The defendant and its employee were obligated through the defendant's contract with the Hospital to exercise that degree of care that a reasonably careful person, that is, a person of "ordinary prudence" would exercise in a like or similar circumstance. Toubiana v. Priestly, 402 Mass. 84, 88 (1988); Hallet v. Wrentham, 398 Mass. 550, 558-549 (1986); LaClair v. Silberline Mfg. Co., 379 Mass. 21, 27 (1979); Goldstein v. Gontarz, 364 Mass. 800, 805-806 (1974). In examining the relevant circumstances and the degree of care exercised by any individual, a fact finder must take into account the possibility that the actor may have been confronted with a sudden emergency which required rapid decision and quick action. See Hallet v. Wrentham, supra at 559; Newman v. Redstone, 354 Mass. 379, 383 (1968); Altman v. Aronson, 231 Mass. 588, 591 (1919). See also RESTATEMENT (SECOND) OF TORTS, § 296 (1965). In such a situation, although a person is still required to exercise reasonable care, "the law does not require one to take the most prudent course that could have been taken." Newman v. Redstone, supra at 383, quoting Barton v. New York, N.H. & H.R.R., 332 Mass. 345, 350-351 (1955). "The standard is not established by the most prudent person conceivable, nor by the least prudent, but by the person who is thought to be ordinarily prudent." Toubiana v. Priestly, supra at 88. See Gilhooley v. Star Market Co., 400 Mass. 205, 207 (1987); Cimino v. Milford Keg, Inc., 385 Mass. 323, 330 (1982); Boyer v. New England Citrus Bowl, Inc., 347 Mass. 107, 109 (1964).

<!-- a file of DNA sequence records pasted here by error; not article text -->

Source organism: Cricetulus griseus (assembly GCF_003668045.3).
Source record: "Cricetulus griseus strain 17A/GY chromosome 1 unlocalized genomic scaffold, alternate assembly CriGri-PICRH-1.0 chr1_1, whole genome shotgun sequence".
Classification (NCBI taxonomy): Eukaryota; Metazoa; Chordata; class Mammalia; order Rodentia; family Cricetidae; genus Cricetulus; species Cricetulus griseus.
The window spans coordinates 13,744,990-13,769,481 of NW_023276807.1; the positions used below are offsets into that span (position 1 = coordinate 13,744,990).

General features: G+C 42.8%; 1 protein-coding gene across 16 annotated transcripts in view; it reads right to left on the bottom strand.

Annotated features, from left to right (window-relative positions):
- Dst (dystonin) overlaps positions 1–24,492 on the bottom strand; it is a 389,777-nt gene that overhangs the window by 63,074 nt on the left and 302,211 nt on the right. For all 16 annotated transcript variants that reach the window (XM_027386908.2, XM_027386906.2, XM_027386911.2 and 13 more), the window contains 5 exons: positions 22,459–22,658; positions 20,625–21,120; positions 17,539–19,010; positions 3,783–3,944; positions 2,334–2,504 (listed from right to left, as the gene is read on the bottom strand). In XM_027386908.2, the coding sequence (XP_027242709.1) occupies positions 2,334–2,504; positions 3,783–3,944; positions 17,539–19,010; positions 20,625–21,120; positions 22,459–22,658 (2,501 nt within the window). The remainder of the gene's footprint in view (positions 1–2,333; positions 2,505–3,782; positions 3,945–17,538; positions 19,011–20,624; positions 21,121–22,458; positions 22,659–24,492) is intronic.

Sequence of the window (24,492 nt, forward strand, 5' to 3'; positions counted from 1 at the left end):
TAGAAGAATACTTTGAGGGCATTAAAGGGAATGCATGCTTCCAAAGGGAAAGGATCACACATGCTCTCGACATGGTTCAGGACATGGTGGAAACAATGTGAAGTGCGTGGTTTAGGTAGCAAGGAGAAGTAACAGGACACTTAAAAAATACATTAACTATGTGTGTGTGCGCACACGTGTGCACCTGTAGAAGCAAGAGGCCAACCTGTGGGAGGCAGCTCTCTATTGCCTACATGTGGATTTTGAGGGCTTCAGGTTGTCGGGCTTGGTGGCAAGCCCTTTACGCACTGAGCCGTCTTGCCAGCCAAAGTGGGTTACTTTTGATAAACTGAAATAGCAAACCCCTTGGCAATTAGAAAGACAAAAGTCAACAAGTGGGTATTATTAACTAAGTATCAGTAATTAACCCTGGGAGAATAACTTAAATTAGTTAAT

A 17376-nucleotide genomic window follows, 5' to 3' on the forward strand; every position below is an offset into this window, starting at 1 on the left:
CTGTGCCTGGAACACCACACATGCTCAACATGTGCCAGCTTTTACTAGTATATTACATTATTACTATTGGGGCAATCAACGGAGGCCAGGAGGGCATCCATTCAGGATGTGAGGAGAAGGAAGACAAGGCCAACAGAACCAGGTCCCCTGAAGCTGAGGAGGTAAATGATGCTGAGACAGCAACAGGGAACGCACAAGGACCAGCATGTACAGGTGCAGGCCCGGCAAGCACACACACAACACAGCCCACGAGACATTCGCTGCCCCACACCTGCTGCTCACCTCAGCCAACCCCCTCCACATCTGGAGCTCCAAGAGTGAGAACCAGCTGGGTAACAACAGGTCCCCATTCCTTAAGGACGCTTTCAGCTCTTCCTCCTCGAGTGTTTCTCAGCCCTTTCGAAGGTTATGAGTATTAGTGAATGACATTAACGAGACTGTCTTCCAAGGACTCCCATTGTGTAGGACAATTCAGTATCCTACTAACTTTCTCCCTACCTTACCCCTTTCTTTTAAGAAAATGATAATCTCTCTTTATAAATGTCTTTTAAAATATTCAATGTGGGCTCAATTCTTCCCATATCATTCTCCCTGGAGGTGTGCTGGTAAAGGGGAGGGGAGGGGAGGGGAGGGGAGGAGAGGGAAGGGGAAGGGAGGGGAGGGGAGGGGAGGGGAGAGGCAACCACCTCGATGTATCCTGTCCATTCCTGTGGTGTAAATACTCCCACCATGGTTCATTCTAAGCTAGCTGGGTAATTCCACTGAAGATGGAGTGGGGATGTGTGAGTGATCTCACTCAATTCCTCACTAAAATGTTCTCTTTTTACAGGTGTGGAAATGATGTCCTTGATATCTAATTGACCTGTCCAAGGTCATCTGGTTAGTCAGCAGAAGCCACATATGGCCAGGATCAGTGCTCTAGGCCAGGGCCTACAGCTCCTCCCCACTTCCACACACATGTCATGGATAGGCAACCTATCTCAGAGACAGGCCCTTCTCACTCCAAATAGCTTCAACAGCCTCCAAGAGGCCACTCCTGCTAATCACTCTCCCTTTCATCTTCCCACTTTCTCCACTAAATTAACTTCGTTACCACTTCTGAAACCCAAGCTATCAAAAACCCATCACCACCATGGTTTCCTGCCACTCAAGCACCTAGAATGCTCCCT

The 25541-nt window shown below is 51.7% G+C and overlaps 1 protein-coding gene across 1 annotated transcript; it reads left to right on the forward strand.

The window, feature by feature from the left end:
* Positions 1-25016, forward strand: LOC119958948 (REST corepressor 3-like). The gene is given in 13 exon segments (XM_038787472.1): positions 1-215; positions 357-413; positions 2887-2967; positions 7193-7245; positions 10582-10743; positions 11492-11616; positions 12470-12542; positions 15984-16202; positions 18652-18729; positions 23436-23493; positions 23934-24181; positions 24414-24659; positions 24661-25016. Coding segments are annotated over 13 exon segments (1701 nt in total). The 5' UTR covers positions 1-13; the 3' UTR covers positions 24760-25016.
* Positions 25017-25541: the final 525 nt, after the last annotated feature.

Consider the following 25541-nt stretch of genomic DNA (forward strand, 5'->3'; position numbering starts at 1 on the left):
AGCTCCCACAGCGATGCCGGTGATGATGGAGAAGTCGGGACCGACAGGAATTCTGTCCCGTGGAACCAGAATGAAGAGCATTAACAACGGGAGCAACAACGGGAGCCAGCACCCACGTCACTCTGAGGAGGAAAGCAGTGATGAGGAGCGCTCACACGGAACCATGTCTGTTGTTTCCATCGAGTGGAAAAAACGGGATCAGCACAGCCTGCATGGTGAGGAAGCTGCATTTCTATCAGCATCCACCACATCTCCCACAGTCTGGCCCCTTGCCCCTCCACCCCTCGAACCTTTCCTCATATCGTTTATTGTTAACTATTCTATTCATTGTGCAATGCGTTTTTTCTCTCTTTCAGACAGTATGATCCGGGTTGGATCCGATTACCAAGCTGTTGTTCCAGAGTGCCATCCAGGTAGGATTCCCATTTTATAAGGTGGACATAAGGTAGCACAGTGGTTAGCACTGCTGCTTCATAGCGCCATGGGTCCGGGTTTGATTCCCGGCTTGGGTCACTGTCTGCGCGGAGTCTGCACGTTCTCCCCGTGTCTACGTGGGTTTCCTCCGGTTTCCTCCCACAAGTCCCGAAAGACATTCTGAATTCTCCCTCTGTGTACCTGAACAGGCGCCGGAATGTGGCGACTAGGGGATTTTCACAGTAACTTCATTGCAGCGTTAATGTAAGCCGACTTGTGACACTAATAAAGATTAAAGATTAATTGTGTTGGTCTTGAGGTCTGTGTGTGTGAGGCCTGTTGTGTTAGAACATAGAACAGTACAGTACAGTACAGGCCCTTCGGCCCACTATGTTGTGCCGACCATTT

In the case sub judice, the defendant's employee was confronted with a fire in the elevator shaft of a hospital. It was reasonable and "ordinarily prudent" for him to extinguish the fire first and then search to see if any passenger had been trapped in an elevator car. Indeed, it would have been negligent for him